Water Ban

By Allyson Noenickx

On Thursday, Sept. 8, Worcester issued a Stage 3 Drought Emergency. Decreased rainfall this summer has prevented Worcester’s reservoir system from recovering from a dry 2015. Under the Stage 3 restrictions, all outdoor water use has been banned, and new landscaping is strongly discouraged. The College of the Holy Cross has met with the Worcester Water Department to discuss how the College can help reduce its water consumption.

On Thursday, Sept. 1, Worcester’s reservoir system was at 55 percent capacity instead of the average 82 percent capacity heading into the fall months. As of Aug. 23, the year-to-date average rainfall for the reservoir system was 23.45 inches—significantly below the annual average of 32.79 inches. According to the City’s website, “The situation is getting very serious, and we are now at the point of deciding which water uses have priority. All outdoor water use is now banned. Water users are asked to find alternative water sources whenever possible.”

In an effort to comply with the restrictions issued by the city, the College is taking action to reduce water consumption across campus. “We have been in communication with the Worcester Department of Public Works to develop a strategy to maintain the campus as best as possible through this difficult time,” stated John Cannon, director of facilities operations. “The Stage 3 drought is a very serious situation. We have not been through anything like this for many years, but we can help if we pull together as a campus and eliminate areas of water waste. The College’s goal is to conserve water, while maintaining a healthy and safe environment for the Holy Cross community.”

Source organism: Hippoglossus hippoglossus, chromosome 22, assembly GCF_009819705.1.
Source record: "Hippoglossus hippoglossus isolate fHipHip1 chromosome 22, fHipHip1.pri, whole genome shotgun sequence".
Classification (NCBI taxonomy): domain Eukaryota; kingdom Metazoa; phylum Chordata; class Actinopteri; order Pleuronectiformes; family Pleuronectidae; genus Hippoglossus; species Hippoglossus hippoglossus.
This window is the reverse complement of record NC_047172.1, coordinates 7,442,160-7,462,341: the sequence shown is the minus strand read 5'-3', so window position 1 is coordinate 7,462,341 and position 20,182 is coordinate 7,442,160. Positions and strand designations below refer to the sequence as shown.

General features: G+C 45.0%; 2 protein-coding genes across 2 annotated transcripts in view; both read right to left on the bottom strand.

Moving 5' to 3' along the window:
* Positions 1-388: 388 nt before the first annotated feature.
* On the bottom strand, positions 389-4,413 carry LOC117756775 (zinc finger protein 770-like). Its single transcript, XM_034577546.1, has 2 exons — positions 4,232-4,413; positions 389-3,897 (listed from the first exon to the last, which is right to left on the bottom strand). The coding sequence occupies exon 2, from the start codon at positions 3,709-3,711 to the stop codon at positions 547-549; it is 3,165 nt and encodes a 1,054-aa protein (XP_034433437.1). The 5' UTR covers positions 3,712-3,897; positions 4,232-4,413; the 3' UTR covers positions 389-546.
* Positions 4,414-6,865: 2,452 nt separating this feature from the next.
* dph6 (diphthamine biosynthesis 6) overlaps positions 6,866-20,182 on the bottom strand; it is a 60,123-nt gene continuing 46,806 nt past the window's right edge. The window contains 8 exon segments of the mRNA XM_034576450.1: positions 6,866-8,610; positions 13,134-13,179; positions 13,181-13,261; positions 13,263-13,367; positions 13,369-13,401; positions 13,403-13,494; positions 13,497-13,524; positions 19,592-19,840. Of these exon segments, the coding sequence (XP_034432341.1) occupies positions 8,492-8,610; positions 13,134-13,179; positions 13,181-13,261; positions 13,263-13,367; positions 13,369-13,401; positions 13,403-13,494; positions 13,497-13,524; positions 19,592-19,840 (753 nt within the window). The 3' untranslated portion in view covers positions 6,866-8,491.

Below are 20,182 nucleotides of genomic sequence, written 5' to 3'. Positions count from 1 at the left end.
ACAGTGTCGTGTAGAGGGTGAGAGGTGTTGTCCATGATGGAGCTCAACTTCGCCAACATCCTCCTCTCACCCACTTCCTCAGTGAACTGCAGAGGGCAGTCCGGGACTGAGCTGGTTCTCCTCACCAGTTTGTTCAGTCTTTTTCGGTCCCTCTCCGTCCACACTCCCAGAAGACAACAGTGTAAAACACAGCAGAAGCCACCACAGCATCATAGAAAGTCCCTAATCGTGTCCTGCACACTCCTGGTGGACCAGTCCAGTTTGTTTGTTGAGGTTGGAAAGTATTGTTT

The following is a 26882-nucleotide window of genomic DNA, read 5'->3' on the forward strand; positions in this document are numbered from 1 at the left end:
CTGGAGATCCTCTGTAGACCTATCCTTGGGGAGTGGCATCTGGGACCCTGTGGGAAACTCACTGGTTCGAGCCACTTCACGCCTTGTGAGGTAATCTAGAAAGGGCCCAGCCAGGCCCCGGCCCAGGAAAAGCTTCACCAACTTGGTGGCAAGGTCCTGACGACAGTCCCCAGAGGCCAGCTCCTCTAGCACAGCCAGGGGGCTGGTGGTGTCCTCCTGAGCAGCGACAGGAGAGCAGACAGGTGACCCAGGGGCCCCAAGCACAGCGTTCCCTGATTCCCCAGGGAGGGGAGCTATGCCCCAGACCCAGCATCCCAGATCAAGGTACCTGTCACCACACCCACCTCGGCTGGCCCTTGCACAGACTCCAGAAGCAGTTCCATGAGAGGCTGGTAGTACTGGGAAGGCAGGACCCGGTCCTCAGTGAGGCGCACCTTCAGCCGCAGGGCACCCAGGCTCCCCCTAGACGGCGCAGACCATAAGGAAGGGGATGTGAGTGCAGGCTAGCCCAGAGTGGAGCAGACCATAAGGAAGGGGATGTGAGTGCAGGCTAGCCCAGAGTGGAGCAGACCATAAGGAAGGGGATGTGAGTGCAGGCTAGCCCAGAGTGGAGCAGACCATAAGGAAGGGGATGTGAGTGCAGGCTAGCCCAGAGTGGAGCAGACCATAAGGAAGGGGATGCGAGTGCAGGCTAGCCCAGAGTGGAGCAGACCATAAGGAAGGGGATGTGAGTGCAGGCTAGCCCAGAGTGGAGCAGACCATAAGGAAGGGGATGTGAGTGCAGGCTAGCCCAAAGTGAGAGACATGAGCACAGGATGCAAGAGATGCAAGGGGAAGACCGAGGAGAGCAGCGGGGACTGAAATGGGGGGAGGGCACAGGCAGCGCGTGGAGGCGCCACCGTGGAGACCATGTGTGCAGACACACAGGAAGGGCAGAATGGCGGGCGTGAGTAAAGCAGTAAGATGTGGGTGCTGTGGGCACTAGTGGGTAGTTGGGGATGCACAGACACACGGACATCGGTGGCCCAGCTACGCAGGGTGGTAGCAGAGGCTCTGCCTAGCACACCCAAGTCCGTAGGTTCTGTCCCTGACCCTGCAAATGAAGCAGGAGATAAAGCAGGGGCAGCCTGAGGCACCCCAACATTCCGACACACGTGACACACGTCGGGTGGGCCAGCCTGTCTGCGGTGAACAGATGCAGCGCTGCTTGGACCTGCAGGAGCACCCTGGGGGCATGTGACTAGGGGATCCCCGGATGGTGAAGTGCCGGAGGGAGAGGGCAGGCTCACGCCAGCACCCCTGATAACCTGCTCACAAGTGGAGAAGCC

Significant measures have been taken to reduce the amount of water used for groundskeeping. All irrigation systems on athletic fields that use city water have been shut down. Fitton Field and the baseball field have well water available and will be watered on an as-needed basis to ensure the safety of student-athletes. In addition, all campus fountains have been turned off an effort to curb unnecessary water use.

Other departments across campus have been taking measures to reduce their own water usage. Dining services staff are now turning off dishwashers when not in use, thawing products by refrigeration instead of running water, among others. Environmental services has also cut back on water consumption in floor-cleaning practices by dry mopping.

In recent years, the College has also taken efforts to increase sustainability while minimizing water usage. Both Figge Hall and Smith Laboratories are Leadership in Energy and Environmental Design (LEED) certified. Elsewhere, the College has been transitioning to low-flow shower heads, metered and electronic sensor faucets, and low-flow toilets.

Students can also help minimize water usage on campus. Cannon warned that running toilets and even dripping faucets can waste a very significant amount of water in a short time period.

Facilities staff are watching for any water leaks and repairing them as quickly as possible. They ask that students and faculty report any water leaks, running faucets, or toilets immediately so they can repair them promptly. Any running water issues can be reported to facilities during normal work hours—weekdays from 7 a.m. until 4 p.m.—and public safety after hours.

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